Express investigations, fewer enforceable undertakings and so-called “pilot programs” are ways the securities regulator will attempt to channel its energy this year, ASIC’s deputy chair and commissioner Karen Chester (pictured) has outlined.
Two-years on from being heavily criticised during the Hayne royal commission for being too cosy with industry, Chester has described a new approach in which the regulator seeks agreement on facts and admissions on liability with entities before going public and plans to use new intervention powers.
“The express investigation coupled with our new powers and higher penalties means that we can get the traction more quickly and thus the need to even contemplate an EU [enforceable undertaking] is falling away,” Chester said during an industry conference in March.
It wasn’t long ago during his interim and final summations that Kenneth Hayne highlighted the need for ASIC to stop negotiating with the industry and start enforcing.
“Too often, entities have been treated in ways that would allow them to think that they, not ASIC, not the Parliament, not the courts, will decide when and how the law will be obeyed or the consequences of breach remedied,” Hayne noted in his interim report, referring to the relationships ASIC had with the county’s largest financial institutions.
“In some instances, the EI [express investigation] pilot led to agreement on facts and admissions on liability, which saved time and the expense of a contested trial,” Chester elaborated in the last week.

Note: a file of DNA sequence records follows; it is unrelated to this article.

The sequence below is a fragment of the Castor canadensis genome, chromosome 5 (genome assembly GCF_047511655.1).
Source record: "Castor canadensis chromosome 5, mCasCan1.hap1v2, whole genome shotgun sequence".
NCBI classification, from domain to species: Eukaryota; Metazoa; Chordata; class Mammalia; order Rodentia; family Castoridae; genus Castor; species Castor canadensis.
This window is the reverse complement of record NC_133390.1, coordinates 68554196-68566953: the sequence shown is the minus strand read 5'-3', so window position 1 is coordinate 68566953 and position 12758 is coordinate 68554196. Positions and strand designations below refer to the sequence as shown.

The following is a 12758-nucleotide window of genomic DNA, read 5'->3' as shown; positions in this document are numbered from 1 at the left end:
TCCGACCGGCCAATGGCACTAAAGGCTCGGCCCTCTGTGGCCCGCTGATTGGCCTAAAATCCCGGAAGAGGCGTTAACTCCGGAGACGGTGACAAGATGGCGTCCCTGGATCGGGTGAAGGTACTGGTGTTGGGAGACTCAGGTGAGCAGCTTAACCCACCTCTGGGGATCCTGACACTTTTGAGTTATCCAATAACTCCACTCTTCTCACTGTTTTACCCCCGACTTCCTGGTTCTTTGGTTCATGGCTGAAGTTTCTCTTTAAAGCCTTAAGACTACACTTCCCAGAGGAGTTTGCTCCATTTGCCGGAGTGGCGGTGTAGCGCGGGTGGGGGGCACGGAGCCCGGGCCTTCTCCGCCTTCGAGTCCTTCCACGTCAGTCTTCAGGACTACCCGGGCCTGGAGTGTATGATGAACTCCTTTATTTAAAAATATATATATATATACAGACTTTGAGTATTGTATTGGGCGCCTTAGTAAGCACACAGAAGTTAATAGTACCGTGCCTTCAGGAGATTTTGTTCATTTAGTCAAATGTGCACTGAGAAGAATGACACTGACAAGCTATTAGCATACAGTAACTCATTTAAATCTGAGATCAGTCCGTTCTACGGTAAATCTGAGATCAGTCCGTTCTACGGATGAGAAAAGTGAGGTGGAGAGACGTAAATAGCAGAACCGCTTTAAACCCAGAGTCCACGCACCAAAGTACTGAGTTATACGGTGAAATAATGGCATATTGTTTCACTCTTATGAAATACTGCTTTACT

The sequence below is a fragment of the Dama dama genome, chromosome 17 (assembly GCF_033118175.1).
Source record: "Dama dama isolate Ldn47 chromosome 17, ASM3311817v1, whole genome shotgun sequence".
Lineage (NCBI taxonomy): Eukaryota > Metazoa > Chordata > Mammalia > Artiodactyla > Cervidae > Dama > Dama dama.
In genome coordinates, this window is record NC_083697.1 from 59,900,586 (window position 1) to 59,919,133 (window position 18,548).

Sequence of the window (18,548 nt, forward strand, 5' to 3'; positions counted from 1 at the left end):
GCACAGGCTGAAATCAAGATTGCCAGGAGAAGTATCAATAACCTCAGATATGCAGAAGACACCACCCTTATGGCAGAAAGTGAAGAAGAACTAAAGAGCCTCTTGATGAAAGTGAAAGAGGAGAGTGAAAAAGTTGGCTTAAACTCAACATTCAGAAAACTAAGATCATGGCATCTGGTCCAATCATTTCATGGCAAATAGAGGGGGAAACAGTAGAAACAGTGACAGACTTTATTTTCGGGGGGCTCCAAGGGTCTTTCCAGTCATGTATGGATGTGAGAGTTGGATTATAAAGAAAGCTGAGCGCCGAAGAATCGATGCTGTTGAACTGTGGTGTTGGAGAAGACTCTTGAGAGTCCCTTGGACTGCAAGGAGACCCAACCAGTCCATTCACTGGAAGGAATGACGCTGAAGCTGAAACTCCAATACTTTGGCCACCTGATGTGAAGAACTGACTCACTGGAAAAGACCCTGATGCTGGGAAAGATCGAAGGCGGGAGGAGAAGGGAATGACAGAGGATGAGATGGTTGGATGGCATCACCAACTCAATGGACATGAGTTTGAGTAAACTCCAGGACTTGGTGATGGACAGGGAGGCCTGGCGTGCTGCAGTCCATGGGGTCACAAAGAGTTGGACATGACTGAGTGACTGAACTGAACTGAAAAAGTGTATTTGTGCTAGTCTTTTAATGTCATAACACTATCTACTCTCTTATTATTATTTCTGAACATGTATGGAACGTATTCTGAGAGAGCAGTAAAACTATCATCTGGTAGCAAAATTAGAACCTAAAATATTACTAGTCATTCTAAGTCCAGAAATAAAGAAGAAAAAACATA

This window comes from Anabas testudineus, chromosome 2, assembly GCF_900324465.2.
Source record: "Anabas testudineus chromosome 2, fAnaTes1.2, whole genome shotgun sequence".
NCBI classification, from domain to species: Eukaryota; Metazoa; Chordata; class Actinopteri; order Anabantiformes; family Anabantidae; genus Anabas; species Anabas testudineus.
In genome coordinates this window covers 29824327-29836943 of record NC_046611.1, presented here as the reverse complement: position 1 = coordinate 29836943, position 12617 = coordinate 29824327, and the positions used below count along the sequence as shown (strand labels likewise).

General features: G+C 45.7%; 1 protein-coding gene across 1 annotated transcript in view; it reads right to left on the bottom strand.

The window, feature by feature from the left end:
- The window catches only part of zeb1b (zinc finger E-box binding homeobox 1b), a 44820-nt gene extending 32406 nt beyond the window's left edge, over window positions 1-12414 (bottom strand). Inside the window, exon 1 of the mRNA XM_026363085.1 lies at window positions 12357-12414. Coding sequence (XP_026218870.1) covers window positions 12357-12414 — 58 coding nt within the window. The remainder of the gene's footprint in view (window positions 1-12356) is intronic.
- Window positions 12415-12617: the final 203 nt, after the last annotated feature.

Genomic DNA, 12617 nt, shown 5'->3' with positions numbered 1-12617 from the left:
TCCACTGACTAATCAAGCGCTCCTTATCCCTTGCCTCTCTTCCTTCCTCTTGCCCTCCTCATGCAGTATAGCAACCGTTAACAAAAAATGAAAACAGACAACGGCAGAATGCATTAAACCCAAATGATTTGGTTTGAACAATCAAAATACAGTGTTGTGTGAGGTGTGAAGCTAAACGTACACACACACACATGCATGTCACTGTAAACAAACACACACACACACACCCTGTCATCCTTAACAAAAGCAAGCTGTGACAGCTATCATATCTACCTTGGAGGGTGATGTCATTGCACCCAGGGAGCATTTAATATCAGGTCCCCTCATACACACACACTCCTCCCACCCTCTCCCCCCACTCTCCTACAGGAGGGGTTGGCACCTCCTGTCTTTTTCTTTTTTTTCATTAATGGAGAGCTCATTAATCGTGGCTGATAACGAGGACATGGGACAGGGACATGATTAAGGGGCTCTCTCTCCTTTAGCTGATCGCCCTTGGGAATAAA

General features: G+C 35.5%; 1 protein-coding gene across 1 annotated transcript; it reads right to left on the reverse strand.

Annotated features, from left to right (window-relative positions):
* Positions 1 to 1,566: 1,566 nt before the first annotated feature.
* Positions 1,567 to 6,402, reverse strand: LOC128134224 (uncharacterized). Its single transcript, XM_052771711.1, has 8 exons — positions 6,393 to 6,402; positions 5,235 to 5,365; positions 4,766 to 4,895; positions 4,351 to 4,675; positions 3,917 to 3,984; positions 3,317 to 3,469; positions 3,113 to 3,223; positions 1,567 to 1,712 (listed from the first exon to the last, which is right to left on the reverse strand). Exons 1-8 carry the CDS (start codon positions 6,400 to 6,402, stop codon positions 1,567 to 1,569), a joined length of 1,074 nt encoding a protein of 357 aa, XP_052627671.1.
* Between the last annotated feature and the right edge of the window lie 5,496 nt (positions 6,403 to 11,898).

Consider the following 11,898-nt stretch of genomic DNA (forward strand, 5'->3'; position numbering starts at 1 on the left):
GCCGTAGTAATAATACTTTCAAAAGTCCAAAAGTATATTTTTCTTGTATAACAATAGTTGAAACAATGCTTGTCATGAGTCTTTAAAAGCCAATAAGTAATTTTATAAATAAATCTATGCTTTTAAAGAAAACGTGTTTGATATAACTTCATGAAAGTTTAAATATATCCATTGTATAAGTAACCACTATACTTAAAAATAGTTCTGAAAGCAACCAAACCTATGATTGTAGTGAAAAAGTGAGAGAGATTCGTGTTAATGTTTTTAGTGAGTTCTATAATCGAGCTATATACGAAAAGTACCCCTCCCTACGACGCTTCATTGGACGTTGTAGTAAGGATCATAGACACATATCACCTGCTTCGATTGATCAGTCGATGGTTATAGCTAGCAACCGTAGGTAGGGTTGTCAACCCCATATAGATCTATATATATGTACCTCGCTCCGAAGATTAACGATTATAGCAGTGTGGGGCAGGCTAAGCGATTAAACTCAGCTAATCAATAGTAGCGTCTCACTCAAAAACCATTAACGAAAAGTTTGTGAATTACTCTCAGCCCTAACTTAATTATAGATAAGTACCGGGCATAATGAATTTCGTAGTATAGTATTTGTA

“If cooperation from the entity wanes, ASIC’s investigation forges on. But slowly and with greater cost. And the Chairs and CEOs also understand our new ‘one strike and you’re out’ policy,” she said.
Legislative reforms passed by Treasurer Josh Frydenberg expanded ASIC’s role in supervision and enforcement as well as increased the regulator’s funding last year. This year ASIC’s powers will be enhanced as new design and distribution obligation rules come into effect and combine with its new intervention powers.
Chester highlighted its actions against Mayfair 101 Group of companies as an example of a so called pilot program in which it analysed websites, advertising, and social media to identify funds that marketed themselves as safer, lower risk, or more liquid than they really were.
Chester said more of these kinds of campaigns were in the works and described further ASIC’s approach to the entities it is responsible for regulating.
“Going forward, ASIC will seek to maintain a regulatory spirit-level between incentives for good conduct and compliance; and targeted, swift action when we see misconduct and harm,” she said.
“For the firms we regulate, both big and small, it means that more often than not, we will work with you, not against you,” she said.
“We want to reward good performers with nudges, not grudges. We want to train ASIC’s radar on harmful misconduct, not on harm-free process breaches,” Chester said.